Tumor tissue sections were analyzed by histology and immunochemistry to identify tumor types. Immunochemically, the tumors were tested for different tissue-specific markers, including epithelial, neural, and mesenchymal markers (Figure W1). Immunochemical results showed that these tumors expressed different antigen profiles (Table 1). Tumors expressed markers of mesenchymal tissues (Vim, Des, α-SMA, and vWF), epithelial tissues (pan-CK and EMA), or neural tissues (NF, GFAP, S-100, and Map2a + b). Some tumors contained more than one histologic type of cancer tissue and expressed markers of different tissues simultaneously. There were also tumors that were poorly differentiated and did not express any antigens that had been tested (Table 1). According to histologic characteristics and immunochemical data (Figure 1), these tumors were divided into muscular tumors, blood vessel endothelial tumors, tumors of fibroblasts, epithelial tumors, neural tumors, and tumors of poor differentiation (Figure 2, A–H).

Figure 2
(A–H) The sections showed different tumor types (stained with H&E). Based on phenotypic characterization and immunochemical analysis, the sections were divided into different tumor tissue types. (A) Leiomyoma. (B) Hemangioendothelioma. ...
Table 1
IHC Showing the Expression of Tissue-Specific Markers in Tumors Expressed in Different Antigen Profiles.

Tumors were identified as donor-derived by the presence of the Y chromosome in female mice. Tumors from male-to-female transplants showed Y chromosomes (green) within the nuclei (blue) (Figure 2, I–L). The results confirmed that these tumors derived from donor cells of transformed BMDCs.

These results demonstrated that transformed cells produced various tumor tissue types during the course of tumor formation. Consequently, our results suggested that transformed BMDCs could give rise to different tumor types in vivo.

Transformed BMDCs Produce Many Types of Tumor Cells In Vitro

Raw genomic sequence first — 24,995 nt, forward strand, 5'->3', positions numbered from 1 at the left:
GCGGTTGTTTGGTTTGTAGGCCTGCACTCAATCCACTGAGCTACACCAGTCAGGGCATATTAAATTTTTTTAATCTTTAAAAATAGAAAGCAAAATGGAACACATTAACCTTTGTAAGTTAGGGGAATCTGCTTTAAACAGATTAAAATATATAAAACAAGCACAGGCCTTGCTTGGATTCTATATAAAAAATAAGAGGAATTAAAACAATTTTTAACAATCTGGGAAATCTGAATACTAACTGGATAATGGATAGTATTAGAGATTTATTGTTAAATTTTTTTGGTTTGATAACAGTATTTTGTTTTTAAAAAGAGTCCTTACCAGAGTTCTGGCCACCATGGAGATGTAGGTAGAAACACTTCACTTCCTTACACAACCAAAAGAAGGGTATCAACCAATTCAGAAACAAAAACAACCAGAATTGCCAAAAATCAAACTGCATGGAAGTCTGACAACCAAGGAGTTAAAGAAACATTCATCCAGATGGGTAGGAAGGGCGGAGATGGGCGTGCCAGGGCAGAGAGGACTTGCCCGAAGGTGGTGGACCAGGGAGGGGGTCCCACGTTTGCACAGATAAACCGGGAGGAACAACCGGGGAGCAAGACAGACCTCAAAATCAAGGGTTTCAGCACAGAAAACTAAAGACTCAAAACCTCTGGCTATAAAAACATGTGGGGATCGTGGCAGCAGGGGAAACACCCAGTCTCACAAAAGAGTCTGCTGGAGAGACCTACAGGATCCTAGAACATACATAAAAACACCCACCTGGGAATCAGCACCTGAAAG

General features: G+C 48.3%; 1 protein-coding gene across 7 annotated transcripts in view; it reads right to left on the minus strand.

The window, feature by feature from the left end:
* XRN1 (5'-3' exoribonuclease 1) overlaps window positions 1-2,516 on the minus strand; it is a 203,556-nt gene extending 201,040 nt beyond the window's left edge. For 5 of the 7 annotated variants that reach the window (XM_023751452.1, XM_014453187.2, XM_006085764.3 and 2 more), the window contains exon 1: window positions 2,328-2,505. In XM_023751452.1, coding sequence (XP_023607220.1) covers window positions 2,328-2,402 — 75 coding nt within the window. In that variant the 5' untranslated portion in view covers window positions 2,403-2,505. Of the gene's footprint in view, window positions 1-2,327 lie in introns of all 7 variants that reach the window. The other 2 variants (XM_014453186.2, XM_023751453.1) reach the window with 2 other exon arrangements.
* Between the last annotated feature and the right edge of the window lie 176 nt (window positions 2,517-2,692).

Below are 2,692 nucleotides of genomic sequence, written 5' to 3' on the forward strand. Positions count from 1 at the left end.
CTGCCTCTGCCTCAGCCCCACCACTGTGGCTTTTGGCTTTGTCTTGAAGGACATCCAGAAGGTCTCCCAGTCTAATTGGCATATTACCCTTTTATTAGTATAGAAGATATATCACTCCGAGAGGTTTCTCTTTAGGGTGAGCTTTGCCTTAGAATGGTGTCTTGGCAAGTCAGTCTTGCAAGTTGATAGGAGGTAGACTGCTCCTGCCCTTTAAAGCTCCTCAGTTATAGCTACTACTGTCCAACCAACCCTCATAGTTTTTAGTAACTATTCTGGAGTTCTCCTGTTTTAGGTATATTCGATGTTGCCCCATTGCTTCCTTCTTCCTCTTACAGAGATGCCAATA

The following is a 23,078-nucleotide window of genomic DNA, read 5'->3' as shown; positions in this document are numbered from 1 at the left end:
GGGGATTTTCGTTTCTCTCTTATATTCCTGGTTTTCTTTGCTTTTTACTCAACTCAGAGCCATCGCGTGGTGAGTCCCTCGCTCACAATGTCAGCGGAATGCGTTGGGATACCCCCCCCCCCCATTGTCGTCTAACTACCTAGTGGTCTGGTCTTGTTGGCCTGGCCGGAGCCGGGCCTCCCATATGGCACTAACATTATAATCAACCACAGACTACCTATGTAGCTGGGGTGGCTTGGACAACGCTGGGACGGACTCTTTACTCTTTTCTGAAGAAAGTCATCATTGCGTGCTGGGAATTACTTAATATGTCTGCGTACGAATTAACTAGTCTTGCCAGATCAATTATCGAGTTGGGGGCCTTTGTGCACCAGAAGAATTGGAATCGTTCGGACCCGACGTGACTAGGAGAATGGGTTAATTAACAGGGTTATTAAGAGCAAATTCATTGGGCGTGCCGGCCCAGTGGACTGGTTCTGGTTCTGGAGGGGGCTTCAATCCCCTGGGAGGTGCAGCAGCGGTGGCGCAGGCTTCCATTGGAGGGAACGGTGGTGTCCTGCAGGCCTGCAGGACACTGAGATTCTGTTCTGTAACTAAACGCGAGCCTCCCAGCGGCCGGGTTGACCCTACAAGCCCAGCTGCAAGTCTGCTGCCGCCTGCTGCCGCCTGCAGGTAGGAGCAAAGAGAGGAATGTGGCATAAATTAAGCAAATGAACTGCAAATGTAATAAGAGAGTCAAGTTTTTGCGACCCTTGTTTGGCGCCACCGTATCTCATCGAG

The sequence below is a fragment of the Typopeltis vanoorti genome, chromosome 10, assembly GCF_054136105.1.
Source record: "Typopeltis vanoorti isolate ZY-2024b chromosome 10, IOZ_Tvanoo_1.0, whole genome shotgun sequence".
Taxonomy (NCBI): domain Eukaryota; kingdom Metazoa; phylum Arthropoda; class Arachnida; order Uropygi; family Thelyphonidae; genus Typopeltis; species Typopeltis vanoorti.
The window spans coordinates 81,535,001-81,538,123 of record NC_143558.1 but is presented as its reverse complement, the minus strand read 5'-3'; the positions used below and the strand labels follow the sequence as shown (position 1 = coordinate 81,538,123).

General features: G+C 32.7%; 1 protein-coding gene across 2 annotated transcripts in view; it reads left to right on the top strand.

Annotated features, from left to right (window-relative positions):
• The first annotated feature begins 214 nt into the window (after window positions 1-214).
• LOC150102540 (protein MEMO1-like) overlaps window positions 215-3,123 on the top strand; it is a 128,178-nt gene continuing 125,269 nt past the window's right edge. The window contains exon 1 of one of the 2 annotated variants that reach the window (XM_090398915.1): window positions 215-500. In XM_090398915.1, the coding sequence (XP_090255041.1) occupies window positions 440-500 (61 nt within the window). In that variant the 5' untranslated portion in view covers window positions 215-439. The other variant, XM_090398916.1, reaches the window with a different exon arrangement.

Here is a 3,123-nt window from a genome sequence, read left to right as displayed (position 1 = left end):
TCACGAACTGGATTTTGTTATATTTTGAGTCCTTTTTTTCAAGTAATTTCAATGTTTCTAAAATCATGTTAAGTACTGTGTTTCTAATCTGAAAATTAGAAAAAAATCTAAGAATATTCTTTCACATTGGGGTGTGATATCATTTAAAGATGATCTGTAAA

During the routine passage of transformed cells, more than one cell phenotype were frequently observed in culture. We studied the differentiation of transformed BMDCs by testing for tissue-specific markers. The cells stained positively for antigens of pan-CK, vWF, GFAP, Vim, NF, or Des (Figure 3). These data showed that transformed BMDCs differentiated spontaneously into epithelial tumor cells, blood vessel endothelial tumor cells, glial tumor cells, neuronal tumor cells, and muscular tumor cells in vitro. Multiple differentiations of transformed BMDCs were subjected to standard culture conditions (DMEM and 10% FBS). Therefore, transformed BMDCs also possessed the ability to produce various tumor cells in vitro.

Figure 3
In vitro-transformed cells from BMDCs were tested for the ability to differentiate into multiple lineages at single-cell level. Cultures were examined with indirect immunofluorescence confocal microscopy of differentiated cells decorated with antibodies ...

Transformed BMDCs not only could give rise to various types of tumor cells in vitro but also could undergo in vivo differentiation to produce many tumors similar to those in diseases of mouse tumors. Therefore, the findings demonstrated that various tumor types could originate from BMDCs.

However, what kind of cells in transformed BMDCs is associated with the formation of so many tumor types? Many researches have shown that cancer stem cells, which form only a small proportion of the total tumor cell population, were the only tumor cells with the capacity to keep tumors growing [9–11]. Moreover, the experiments here showed that the clonal frequency of transformed BMDCs in the semisolid medium containing 2.7% methyl cellulose was only 18 of 4000. It means that not all transformed BMDCs had the ability to propagate. Therefore, animal implant and in vitro studies showed that transformed BMDCs could give rise to multiple tumor types, suggesting that there were either multipotent cancer stem cells or mixtures of committed progenitor cells with restricted potential [12,13] in transformed BMDCs. We wanted to know whether a multipotent cancer stem cell presented in transformed cells is responsible for these tumor types. If it were true that there existed multipotent cancer stem cells in transformed BMDCs, some single cells should produce multiple tumor types.

Transformed BMDCs Exhibit Properties of Multiple Cancer Stem Cells in Culture